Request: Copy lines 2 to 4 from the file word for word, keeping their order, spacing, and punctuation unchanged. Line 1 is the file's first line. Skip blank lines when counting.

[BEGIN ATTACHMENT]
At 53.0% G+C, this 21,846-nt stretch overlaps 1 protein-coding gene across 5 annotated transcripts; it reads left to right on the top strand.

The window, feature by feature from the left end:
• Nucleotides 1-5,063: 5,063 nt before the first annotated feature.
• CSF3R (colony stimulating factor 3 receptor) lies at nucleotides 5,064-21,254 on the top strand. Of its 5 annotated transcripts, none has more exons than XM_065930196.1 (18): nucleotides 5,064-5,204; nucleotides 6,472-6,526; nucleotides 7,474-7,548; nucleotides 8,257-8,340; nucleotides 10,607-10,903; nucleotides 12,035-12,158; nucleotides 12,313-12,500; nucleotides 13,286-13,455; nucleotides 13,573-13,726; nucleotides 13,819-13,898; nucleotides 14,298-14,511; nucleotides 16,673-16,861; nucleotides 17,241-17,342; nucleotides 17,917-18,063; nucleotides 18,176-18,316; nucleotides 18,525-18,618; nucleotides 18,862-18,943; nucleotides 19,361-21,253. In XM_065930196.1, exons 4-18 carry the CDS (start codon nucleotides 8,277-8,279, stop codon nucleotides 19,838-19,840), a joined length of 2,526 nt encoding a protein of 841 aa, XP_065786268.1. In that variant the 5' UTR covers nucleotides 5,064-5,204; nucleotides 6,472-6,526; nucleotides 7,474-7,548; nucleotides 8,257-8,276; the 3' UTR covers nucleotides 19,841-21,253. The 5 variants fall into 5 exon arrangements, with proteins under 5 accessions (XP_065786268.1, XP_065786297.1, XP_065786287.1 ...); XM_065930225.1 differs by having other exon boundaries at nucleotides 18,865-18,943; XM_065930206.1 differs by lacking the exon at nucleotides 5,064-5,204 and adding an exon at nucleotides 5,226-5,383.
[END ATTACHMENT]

The window, feature by feature from the left end:
• Nucleotides 1-5,063: 5,063 nt before the first annotated feature.
• CSF3R (colony stimulating factor 3 receptor) lies at nucleotides 5,064-21,254 on the top strand. Of its 5 annotated transcripts, none has more exons than XM_065930196.1 (18): nucleotides 5,064-5,204; nucleotides 6,472-6,526; nucleotides 7,474-7,548; nucleotides 8,257-8,340; nucleotides 10,607-10,903; nucleotides 12,035-12,158; nucleotides 12,313-12,500; nucleotides 13,286-13,455; nucleotides 13,573-13,726; nucleotides 13,819-13,898; nucleotides 14,298-14,511; nucleotides 16,673-16,861; nucleotides 17,241-17,342; nucleotides 17,917-18,063; nucleotides 18,176-18,316; nucleotides 18,525-18,618; nucleotides 18,862-18,943; nucleotides 19,361-21,253. In XM_065930196.1, exons 4-18 carry the CDS (start codon nucleotides 8,277-8,279, stop codon nucleotides 19,838-19,840), a joined length of 2,526 nt encoding a protein of 841 aa, XP_065786268.1. In that variant the 5' UTR covers nucleotides 5,064-5,204; nucleotides 6,472-6,526; nucleotides 7,474-7,548; nucleotides 8,257-8,276; the 3' UTR covers nucleotides 19,841-21,253. The 5 variants fall into 5 exon arrangements, with proteins under 5 accessions (XP_065786268.1, XP_065786297.1, XP_065786287.1 ...); XM_065930225.1 differs by having other exon boundaries at nucleotides 18,865-18,943; XM_065930206.1 differs by lacking the exon at nucleotides 5,064-5,204 and adding an exon at nucleotides 5,226-5,383.